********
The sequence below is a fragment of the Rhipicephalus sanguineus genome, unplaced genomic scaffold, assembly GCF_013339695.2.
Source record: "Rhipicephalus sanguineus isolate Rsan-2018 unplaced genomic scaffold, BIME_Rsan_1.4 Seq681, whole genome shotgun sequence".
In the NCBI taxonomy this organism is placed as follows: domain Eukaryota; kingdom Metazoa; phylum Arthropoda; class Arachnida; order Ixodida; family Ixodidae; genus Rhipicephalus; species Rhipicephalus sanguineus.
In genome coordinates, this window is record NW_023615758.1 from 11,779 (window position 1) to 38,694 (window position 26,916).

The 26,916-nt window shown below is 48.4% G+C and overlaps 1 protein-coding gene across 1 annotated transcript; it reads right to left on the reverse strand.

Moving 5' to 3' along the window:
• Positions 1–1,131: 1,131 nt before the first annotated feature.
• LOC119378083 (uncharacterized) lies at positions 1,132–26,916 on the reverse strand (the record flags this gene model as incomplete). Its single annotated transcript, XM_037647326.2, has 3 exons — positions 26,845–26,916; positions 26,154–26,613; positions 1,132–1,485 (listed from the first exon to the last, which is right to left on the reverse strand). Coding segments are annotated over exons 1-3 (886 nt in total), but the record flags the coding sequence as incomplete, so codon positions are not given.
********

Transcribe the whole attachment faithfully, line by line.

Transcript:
The sequence below is a fragment of the Rhipicephalus sanguineus genome, unplaced genomic scaffold, assembly GCF_013339695.2.
Source record: "Rhipicephalus sanguineus isolate Rsan-2018 unplaced genomic scaffold, BIME_Rsan_1.4 Seq681, whole genome shotgun sequence".
In the NCBI taxonomy this organism is placed as follows: domain Eukaryota; kingdom Metazoa; phylum Arthropoda; class Arachnida; order Ixodida; family Ixodidae; genus Rhipicephalus; species Rhipicephalus sanguineus.
In genome coordinates, this window is record NW_023615758.1 from 11,779 (window position 1) to 38,694 (window position 26,916).

The 26,916-nt window shown below is 48.4% G+C and overlaps 1 protein-coding gene across 1 annotated transcript; it reads right to left on the reverse strand.

Moving 5' to 3' along the window:
• Positions 1–1,131: 1,131 nt before the first annotated feature.
• LOC119378083 (uncharacterized) lies at positions 1,132–26,916 on the reverse strand (the record flags this gene model as incomplete). Its single annotated transcript, XM_037647326.2, has 3 exons — positions 26,845–26,916; positions 26,154–26,613; positions 1,132–1,485 (listed from the first exon to the last, which is right to left on the reverse strand). Coding segments are annotated over exons 1-3 (886 nt in total), but the record flags the coding sequence as incomplete, so codon positions are not given.